Emotion Journal

Ages 8+


  • A notebook filled with blank pages
  • Markers, crayons, colored pencils
  • Colored construction paper
  • Stickers
  • Craft items
  • Safety scissors
  • Glue or tape

Recipe for Fun!

An Emotion Journal is an extremely useful tool in learning how to cope with emotions. Your child’s journal can be a safe space to record what’s going on in their life, and even more importantly, capture the emotions that they are feeling in the moment. It can be as simple as a binder full of lined paper, a journal purchased from the store, or one you make on your own.

STEP 1: Depending upon the age of your child, either sit with them or ask them to make a list of emotions, i.e., happy, sad, excited, nervous, scared, confident, jealous, mad, thankful, embarrassed, brave, shy etc.

STEP 2: Using your craft supplies, give your child some time to decorate the front cover of the journal. Suggest that your child add their name to the front cover to personalize it as their own, i.e. Mary’s Emotion Journal. )

STEP 3: Using the emotions list they made, create a page (or pages) for each emotion. Show your child how to title the page with the name of the emotion and use different craft items to decorate each page so that they are noticeably different from each other.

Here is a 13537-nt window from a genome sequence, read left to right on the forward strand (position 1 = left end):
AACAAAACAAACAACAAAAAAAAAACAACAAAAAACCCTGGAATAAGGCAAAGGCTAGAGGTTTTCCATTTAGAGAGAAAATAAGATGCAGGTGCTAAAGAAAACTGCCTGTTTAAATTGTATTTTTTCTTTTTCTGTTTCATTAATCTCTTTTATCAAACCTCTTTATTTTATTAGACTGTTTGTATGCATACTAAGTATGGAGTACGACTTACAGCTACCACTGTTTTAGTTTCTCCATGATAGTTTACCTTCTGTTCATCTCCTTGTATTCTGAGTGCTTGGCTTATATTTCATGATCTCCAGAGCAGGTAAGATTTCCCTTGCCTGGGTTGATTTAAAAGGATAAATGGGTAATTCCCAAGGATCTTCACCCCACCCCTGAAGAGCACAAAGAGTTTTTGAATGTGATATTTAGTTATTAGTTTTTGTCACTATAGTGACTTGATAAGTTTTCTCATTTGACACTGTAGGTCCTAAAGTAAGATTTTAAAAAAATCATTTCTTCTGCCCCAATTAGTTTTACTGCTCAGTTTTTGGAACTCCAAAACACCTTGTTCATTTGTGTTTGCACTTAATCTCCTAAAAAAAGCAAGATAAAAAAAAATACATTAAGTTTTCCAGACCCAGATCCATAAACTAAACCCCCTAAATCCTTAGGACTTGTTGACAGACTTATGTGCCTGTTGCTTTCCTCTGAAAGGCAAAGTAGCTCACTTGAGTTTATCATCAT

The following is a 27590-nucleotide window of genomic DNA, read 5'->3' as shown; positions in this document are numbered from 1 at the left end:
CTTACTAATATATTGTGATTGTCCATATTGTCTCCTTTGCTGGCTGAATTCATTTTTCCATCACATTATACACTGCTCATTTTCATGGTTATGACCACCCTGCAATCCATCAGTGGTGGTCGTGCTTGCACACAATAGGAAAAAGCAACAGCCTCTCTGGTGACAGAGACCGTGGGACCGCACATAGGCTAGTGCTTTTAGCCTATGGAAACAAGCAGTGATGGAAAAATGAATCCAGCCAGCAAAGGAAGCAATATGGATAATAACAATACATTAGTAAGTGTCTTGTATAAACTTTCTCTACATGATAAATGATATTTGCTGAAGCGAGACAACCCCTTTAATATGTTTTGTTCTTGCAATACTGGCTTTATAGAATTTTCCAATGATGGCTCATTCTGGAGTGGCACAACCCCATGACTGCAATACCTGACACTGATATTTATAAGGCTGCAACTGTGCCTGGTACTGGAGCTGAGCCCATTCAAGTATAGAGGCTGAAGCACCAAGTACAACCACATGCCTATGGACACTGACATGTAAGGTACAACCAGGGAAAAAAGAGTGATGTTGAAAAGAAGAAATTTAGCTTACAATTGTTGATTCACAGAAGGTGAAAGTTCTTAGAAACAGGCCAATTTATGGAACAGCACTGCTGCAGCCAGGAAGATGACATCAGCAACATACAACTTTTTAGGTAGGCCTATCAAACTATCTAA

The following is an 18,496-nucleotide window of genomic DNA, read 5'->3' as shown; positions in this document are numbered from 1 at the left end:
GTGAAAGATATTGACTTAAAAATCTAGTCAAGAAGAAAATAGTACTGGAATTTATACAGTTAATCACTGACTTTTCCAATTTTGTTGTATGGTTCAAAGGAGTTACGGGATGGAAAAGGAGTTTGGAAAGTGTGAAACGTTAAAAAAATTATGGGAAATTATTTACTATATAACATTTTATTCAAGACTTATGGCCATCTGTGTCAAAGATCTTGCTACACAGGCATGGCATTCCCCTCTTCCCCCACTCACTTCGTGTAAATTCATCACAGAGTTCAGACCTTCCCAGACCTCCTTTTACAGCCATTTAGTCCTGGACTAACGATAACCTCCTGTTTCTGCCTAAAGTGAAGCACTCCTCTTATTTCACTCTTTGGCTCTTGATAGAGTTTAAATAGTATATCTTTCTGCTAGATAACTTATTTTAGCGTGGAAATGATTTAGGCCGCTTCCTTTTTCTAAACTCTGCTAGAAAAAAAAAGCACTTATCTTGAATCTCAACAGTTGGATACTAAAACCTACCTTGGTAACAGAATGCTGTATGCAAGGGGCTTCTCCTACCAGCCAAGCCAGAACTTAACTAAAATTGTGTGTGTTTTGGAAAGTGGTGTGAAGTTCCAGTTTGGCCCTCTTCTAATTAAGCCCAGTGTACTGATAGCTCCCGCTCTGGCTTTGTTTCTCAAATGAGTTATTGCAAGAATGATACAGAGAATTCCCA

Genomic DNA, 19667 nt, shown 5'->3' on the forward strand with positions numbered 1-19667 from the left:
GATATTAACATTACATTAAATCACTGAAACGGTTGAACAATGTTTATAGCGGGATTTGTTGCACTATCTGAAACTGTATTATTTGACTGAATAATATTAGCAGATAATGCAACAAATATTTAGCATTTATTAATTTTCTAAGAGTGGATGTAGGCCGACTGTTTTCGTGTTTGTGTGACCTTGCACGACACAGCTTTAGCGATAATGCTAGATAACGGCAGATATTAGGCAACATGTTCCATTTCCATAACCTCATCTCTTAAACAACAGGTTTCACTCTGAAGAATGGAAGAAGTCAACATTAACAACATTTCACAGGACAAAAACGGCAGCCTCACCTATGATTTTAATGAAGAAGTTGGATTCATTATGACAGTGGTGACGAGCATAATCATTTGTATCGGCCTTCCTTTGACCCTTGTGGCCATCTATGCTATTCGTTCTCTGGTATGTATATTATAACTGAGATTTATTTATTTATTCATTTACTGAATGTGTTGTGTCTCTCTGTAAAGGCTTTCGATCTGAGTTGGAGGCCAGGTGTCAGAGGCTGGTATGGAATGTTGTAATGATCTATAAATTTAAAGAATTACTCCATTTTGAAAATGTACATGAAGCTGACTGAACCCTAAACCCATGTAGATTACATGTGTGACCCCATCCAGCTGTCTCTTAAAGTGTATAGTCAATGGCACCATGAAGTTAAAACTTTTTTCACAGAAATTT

STEP 4: Suggest a specific time each day to encourage your child to write down entries, after dinner, before bedtime or during a challenging moment.

  • Let them know that it’s okay to write down their feelings without fear of judgement or criticism. Their feelings don’t have to be expressed in full sentences but rather in a few words or through simple drawings.

  • They can keep it very simple or add as much or as little detail as they want. It’s their book!

STEP 5: At the end of each week, take the opportunity to review the entries together to explore emotions and discuss healthy coping strategies.

  • In time, they may be able to view their emotions in a more positive manner.

STEP 6: Once the first journal is done, suggest making another one. Or consider separate journals for each emotion if your child enjoys writing. As the seasons go by, pull out the older journals to show your child the progress they have made managing their emotions.